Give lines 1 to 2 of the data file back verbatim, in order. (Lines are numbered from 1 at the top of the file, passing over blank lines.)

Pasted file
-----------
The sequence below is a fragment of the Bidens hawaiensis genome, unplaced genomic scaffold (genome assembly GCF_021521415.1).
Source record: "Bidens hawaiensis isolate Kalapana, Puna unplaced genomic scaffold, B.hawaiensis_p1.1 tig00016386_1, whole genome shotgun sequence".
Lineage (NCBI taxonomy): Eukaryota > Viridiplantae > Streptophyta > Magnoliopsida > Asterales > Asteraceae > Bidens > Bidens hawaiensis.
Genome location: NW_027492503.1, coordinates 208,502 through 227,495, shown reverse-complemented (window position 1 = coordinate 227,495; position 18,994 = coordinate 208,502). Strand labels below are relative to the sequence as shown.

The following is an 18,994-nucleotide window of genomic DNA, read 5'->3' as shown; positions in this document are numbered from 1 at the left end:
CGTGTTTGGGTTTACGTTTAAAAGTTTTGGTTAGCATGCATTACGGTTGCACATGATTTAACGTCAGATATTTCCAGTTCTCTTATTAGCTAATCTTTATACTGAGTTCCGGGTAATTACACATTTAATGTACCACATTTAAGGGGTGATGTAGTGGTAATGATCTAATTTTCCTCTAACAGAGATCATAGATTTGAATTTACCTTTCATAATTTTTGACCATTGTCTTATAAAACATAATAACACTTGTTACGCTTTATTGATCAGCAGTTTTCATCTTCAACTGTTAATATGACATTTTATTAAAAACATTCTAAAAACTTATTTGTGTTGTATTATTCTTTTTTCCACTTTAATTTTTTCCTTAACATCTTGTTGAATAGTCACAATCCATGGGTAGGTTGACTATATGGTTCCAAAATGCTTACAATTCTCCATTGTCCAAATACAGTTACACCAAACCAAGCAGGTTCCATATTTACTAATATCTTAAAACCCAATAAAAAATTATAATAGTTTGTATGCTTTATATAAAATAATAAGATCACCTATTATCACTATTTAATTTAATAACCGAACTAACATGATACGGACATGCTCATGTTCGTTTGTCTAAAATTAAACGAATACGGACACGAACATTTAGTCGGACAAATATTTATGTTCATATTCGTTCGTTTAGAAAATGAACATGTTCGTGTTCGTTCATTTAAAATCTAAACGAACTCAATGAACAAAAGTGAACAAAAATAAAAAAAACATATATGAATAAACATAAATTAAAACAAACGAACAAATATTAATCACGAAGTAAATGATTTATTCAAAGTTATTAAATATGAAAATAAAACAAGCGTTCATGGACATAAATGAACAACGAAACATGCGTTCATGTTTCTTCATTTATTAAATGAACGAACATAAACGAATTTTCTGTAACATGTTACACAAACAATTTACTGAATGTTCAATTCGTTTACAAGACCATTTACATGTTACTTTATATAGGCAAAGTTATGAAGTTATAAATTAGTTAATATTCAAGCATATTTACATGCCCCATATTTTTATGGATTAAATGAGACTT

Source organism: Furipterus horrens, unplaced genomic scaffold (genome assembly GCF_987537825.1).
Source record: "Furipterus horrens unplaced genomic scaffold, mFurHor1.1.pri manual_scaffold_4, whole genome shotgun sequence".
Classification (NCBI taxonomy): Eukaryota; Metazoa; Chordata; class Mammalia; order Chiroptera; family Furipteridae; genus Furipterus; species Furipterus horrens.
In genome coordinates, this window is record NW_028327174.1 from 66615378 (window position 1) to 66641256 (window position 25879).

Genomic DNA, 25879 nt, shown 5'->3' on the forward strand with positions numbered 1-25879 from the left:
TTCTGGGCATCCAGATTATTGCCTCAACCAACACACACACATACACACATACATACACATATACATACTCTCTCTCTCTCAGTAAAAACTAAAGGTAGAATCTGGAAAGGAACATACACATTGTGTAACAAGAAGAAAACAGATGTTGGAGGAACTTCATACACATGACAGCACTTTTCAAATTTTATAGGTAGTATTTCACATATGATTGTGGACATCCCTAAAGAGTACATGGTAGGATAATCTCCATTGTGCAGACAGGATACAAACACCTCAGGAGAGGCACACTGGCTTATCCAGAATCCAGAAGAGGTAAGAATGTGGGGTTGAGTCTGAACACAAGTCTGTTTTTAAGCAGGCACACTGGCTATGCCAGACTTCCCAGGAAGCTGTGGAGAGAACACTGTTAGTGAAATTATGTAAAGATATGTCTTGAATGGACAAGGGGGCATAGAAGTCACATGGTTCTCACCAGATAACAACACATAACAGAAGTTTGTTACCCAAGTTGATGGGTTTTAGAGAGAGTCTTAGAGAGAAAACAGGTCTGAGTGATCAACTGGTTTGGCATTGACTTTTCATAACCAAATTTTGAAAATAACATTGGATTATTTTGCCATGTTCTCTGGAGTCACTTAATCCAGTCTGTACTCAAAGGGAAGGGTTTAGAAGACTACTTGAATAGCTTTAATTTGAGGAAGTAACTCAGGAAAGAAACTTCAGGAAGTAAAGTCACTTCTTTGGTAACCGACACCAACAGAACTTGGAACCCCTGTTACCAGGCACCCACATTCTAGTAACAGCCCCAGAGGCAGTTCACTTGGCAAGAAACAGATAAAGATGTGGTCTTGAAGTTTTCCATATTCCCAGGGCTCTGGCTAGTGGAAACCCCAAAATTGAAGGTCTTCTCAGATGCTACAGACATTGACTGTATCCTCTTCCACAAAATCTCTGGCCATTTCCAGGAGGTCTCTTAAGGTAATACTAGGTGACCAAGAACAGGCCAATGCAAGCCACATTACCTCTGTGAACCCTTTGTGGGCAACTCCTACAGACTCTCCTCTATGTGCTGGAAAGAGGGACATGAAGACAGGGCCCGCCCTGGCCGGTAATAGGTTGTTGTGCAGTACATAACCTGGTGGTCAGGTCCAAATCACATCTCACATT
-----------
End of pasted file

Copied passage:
The sequence below is a fragment of the Bidens hawaiensis genome, unplaced genomic scaffold (genome assembly GCF_021521415.1).
Source record: "Bidens hawaiensis isolate Kalapana, Puna unplaced genomic scaffold, B.hawaiensis_p1.1 tig00016386_1, whole genome shotgun sequence".